Rivers play a prominent role in the Scriptures.  In numerous instances it is by a river that God makes Himself known to someone.  People such as Jacob, Joshua, Ezekiel, and Daniel could testify to this, as could Jesus.  It was by the River Jordan that Jesus heard God say, “You are my Son, whom I love; with you I am well pleased.”  

In that time, rivers came to represent the source of life for many.  This makes sense considering most of the biblical narrative unfolds in an arid region.  Rivers have also long been associated with cleansing.  Most of the world’s religions have rituals involving water and usually they imply cleansing.  Christianity is no different.  Later some came to see rivers as symbolic of God’s ever-flowing love and mercy.  For others, a place to lay down their burdens as suggested by the song, Down By the Riverside.

Perhaps people have gathered near rivers to worship simply for the beauty and peace they find there.  For the way that God seems nearby in His Creation.  I’m certainly glad we have beautiful sanctuaries to worship in today, but like those in the Scriptures, I often find myself drawn to a riverside, a forest or a mountain to worship my God and Savior.  I cannot help but believe that there is good reason to do so.


(The picture above is of the Cumberland River at Cumberland Falls State Park, Kentucky.)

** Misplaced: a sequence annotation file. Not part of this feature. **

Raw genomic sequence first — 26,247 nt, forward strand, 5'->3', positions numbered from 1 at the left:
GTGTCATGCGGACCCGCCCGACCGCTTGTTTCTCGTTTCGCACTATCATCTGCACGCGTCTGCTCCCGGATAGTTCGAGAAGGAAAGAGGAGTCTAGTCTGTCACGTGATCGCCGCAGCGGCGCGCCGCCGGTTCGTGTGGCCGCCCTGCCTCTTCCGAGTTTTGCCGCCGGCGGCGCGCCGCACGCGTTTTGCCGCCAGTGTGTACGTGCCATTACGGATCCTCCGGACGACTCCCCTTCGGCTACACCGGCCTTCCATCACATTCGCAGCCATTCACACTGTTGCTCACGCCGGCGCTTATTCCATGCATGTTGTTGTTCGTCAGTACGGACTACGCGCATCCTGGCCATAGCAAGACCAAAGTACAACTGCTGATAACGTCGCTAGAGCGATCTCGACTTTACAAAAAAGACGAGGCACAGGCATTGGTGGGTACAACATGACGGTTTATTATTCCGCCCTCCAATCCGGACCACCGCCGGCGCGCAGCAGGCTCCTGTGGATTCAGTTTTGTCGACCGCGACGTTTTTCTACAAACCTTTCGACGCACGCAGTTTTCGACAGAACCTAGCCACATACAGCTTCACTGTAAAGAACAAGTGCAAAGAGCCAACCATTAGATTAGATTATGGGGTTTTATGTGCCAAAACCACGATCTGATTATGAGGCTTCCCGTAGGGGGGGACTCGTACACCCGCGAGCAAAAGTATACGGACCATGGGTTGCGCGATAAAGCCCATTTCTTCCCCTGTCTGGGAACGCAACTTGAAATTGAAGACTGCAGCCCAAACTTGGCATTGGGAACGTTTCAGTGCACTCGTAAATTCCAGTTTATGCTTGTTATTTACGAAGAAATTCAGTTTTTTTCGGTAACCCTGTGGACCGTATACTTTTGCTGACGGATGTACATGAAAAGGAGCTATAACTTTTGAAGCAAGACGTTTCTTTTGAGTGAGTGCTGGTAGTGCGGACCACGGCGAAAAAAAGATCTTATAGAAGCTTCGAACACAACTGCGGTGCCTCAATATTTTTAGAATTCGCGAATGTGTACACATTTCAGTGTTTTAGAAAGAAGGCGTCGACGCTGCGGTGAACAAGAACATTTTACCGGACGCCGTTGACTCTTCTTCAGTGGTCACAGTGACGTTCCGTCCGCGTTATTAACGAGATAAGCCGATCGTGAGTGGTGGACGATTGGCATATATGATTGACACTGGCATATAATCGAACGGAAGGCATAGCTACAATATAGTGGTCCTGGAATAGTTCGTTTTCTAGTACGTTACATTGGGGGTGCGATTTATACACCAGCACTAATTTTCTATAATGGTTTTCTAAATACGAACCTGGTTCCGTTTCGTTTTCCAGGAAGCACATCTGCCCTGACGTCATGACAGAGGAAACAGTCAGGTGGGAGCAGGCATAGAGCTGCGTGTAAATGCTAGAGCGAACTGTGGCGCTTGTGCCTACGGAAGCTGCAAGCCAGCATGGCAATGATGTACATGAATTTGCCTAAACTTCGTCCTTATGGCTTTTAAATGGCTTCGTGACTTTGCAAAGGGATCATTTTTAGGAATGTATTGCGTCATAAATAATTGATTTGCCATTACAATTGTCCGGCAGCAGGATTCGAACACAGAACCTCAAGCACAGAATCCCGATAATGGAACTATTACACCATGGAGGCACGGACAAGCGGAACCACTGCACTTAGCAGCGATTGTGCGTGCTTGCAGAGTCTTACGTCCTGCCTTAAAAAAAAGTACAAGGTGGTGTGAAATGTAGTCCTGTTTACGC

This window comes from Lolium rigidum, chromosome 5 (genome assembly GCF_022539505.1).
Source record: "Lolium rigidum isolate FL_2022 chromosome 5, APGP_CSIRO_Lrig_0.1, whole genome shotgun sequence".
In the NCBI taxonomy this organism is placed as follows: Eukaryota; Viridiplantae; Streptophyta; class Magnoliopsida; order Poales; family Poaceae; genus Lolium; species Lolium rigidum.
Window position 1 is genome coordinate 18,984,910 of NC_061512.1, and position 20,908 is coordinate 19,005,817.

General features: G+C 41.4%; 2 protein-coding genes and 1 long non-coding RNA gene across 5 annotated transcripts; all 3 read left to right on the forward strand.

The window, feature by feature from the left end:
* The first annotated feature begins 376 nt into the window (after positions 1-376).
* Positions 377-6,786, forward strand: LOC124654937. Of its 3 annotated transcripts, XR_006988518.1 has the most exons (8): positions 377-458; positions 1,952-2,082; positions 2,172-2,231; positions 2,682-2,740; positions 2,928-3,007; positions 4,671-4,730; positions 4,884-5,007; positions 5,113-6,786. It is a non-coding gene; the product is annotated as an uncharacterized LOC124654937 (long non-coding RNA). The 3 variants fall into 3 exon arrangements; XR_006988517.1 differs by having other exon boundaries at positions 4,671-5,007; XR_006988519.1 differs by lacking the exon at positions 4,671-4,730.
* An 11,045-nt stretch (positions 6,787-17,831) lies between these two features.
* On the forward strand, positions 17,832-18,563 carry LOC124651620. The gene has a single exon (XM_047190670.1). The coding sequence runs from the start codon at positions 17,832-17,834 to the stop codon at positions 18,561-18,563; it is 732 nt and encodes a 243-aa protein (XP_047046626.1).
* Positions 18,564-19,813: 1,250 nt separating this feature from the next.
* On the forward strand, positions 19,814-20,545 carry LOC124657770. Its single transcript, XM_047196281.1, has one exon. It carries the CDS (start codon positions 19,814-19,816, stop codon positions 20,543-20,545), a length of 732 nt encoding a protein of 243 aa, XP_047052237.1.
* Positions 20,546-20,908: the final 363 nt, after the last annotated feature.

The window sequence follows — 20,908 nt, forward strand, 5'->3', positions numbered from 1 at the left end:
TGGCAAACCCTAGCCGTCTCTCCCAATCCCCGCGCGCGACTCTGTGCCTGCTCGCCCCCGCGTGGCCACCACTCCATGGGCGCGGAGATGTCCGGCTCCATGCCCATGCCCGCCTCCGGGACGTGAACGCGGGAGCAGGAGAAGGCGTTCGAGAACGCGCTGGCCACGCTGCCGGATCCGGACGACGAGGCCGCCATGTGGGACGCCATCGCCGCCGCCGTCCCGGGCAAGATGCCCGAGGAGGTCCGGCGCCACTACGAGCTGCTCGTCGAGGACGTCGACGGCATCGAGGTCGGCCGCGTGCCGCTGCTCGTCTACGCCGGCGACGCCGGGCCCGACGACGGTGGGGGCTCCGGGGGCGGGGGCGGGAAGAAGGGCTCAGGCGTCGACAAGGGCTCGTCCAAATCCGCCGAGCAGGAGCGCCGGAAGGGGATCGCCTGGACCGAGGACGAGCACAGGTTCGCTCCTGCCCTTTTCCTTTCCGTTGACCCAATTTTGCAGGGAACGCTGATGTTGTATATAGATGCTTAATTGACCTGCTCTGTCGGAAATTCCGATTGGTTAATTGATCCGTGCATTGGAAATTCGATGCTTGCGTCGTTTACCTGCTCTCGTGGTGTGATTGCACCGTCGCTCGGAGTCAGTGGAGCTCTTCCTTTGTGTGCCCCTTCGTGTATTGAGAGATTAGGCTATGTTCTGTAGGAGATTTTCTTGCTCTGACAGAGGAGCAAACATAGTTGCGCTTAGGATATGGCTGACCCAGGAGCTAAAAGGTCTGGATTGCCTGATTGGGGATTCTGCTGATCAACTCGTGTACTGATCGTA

Jun 10 2009

Let Justice Roll Down Like Water…


George Washington Carver once said, “Nature is an unlimited broadcasting station through which God speaks to us every hour—if we will only tune in.”  By now you know that I agree with Carver.  If we will slow down and listen carefully, God has much to say to us in His creation.  Many of the things we hear will be comforting or encouraging words, but at times the message may be challenging.

A few weeks ago I made a day trip to the Great Smoky Mountains National Park with my friend Bill Fortney.  Bill wanted to go to the Tremont area so we could photograph the beautiful Middle Prong cascades.  As you can see from the picture, this is a lovely and inspiring location. 

When I am in places like this there is a passage from the prophet Amos that invariably comes to my mind.  Amos says, “let justice roll on like a river, righteousness like a never-failing stream.”  Roaring rivers and streams cause me to remember that there is much injustice in the world today.  There is racial injustice, economic injustice, environmental injustice, social injustice and a host of other injustices.  Countless people suffer today because justice and righteousness are all too often lacking.

A few verses after Amos made his familiar admonition he declared, “Woe to you who are complacent…”  Although these words were spoken over twenty-five hundred years ago I believe that it is, in fact, complacency that remains a major contributor to the many injustices in the world.    I know I am guilty of being complacent far more  often than I should be.  For this reason I remain thankful for God’s “unlimited broadcasting station” of nature and how it reminds me time and time again of His desire to see “justice roll on like a river” and “righteousness like a never-failing stream.”  Now it’s up to folks like you and me to see that it happens!

–Chuck Summers